- Lead qualification: The process of determining if a lead is qualified or how likely a lead is to turn into a paying customer. This is an internal process that allows you to make a decision on when to either disqualify the lead or convert it to an opportunity.
- Lead Status: A status assigned to each lead. Out of the box, Salesforce has the following lead statuses: New, Working, Nurturing, Qualified, and Unqualified. You should look to adjust these statuses to match your sales process. A few examples of custom statuses include meeting scheduled and not interested (which is different than unqualified).
- Lead process: This is the process of creating, nurturing, and transferring new leads to sales reps to convert them into opportunities. Marketing will play a role in the lead process as it can help to nurture these leads to gain interest and then hand those leads back to the sales team for direct interaction. Aligning your sales and marketing teams is a crucial part of the process and key to your overall success.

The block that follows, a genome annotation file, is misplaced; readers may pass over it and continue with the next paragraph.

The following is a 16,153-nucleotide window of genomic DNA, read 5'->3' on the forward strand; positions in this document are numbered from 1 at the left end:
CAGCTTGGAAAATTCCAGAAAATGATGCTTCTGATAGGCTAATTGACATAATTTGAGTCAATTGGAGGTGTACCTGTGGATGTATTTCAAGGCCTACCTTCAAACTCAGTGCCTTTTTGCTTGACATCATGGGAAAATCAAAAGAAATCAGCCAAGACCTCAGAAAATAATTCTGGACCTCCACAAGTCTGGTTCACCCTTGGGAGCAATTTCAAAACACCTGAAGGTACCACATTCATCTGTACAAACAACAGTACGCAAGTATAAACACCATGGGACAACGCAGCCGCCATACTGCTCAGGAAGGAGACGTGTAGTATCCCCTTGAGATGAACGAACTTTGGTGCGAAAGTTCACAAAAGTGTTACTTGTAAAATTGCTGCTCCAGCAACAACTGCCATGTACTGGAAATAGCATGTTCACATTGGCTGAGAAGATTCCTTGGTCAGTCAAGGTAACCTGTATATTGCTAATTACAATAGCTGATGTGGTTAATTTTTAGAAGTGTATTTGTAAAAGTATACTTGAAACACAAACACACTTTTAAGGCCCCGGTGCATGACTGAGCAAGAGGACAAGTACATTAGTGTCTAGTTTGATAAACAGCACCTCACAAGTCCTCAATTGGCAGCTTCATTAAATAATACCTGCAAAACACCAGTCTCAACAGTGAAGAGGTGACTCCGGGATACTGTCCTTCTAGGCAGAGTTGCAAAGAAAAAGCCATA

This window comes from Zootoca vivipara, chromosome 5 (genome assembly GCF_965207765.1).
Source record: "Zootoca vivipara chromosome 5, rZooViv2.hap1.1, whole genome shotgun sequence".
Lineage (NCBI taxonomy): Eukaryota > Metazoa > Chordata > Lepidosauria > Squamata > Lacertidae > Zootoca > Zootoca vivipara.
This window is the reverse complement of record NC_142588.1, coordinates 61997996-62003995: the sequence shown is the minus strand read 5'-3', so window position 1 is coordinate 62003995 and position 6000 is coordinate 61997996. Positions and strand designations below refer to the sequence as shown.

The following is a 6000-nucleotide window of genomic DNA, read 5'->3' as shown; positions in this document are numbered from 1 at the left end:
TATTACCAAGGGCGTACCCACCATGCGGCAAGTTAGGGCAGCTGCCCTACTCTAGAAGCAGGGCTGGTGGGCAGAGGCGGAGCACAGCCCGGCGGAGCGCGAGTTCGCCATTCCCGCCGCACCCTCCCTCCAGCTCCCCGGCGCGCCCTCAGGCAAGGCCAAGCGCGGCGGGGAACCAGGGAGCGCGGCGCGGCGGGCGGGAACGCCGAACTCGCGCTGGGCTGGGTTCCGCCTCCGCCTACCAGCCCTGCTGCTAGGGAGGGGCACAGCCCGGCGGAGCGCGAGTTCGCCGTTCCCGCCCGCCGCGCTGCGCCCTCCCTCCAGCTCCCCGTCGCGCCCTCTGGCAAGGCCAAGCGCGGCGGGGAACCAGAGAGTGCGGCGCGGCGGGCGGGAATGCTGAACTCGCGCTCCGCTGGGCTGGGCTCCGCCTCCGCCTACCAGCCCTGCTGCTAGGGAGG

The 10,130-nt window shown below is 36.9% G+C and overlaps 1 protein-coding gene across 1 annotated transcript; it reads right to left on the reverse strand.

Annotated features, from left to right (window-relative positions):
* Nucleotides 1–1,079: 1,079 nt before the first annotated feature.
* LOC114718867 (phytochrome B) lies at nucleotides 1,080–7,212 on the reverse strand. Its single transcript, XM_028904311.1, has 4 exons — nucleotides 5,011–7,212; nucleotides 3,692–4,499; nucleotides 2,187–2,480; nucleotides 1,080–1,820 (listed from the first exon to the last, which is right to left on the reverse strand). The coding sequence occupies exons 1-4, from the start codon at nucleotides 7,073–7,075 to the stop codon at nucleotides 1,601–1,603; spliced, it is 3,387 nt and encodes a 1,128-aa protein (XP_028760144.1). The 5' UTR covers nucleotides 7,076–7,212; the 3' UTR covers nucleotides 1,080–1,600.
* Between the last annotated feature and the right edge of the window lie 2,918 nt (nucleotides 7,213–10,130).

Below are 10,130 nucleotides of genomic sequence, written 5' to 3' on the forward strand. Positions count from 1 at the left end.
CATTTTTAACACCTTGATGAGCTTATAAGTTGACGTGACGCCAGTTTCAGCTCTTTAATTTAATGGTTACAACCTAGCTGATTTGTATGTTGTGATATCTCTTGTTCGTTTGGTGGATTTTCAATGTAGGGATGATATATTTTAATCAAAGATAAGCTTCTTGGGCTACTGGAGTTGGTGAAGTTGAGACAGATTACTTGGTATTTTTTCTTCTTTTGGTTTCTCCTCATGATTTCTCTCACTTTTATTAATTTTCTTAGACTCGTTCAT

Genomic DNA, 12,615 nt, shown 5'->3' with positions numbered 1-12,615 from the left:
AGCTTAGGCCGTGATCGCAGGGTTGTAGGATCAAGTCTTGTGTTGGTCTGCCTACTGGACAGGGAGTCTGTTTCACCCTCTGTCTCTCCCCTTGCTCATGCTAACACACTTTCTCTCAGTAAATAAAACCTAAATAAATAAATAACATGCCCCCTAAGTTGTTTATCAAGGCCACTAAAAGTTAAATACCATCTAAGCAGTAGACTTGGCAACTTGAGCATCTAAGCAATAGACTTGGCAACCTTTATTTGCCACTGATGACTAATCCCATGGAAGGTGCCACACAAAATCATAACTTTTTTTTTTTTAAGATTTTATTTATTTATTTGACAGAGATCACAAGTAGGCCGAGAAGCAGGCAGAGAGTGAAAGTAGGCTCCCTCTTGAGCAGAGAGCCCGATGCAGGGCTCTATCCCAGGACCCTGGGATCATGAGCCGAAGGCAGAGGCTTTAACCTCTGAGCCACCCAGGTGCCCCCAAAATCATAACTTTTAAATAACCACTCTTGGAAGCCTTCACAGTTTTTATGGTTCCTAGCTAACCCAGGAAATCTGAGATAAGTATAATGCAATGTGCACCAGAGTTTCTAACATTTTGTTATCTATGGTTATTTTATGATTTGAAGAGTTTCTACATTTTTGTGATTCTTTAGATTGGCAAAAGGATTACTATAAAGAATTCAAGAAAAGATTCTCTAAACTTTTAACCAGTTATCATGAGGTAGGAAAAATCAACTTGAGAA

What is an Opportunity in Salesforce?
A Salesforce opportunity isn’t a person or a business entity. It’s a potential future sale for an account (or person) you want to work on or track. You can use Salesforce opportunities to forecast sales for your business. Like the Leads status, Opportunities will contain stages to track the progress of the Opportunity. The out-of-the-box Opportunity stages are Qualification, Needs Analysis, Proposal, Negotiation, Closed Won, and Closed Lost. A few custom stages that we see often are Needs Followup and On-Hold.
In addition to the Opportunity stages, it’s also important to track the potential revenue (amount) that the Opportunity should generate, even if it’s only an estimate initially. It’s also important to track what products or services are associated with that Opportunity.